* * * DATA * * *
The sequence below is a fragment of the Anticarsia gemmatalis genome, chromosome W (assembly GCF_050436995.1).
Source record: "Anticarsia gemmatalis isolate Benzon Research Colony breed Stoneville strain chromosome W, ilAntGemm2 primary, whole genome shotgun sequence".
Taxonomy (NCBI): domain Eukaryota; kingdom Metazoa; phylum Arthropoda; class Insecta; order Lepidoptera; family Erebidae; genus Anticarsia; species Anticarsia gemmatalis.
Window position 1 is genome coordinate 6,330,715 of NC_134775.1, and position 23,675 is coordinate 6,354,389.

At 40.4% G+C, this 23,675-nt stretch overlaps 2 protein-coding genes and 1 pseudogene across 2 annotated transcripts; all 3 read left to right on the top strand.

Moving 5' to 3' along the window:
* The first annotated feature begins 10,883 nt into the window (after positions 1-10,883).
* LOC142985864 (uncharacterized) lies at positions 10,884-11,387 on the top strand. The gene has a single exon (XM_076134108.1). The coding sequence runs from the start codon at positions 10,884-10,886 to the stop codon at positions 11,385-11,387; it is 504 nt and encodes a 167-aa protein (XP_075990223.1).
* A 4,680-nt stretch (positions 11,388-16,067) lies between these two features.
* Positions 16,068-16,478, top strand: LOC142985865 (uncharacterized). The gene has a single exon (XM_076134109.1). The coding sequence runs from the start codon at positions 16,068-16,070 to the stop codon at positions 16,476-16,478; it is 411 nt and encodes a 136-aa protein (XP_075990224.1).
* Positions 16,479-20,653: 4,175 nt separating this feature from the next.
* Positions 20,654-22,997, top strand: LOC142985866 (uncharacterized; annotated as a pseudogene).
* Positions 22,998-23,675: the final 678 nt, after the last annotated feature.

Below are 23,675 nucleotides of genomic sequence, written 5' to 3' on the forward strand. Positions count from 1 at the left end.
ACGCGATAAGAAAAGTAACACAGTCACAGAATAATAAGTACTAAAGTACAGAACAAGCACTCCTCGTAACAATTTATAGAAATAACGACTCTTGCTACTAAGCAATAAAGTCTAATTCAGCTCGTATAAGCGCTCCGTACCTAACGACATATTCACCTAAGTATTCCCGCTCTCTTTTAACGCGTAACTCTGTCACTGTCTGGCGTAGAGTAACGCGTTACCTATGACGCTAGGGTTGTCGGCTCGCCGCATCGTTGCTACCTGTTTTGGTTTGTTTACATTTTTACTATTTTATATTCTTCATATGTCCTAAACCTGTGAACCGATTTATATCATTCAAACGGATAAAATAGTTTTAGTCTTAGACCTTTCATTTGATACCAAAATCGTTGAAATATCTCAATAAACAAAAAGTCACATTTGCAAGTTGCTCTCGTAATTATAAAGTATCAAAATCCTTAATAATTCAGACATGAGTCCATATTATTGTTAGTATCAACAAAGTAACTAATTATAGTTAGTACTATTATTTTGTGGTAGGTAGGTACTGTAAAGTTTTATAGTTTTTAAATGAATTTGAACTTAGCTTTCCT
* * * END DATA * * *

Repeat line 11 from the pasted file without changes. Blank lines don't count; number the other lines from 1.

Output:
* Positions 16,479-20,653: 4,175 nt separating this feature from the next.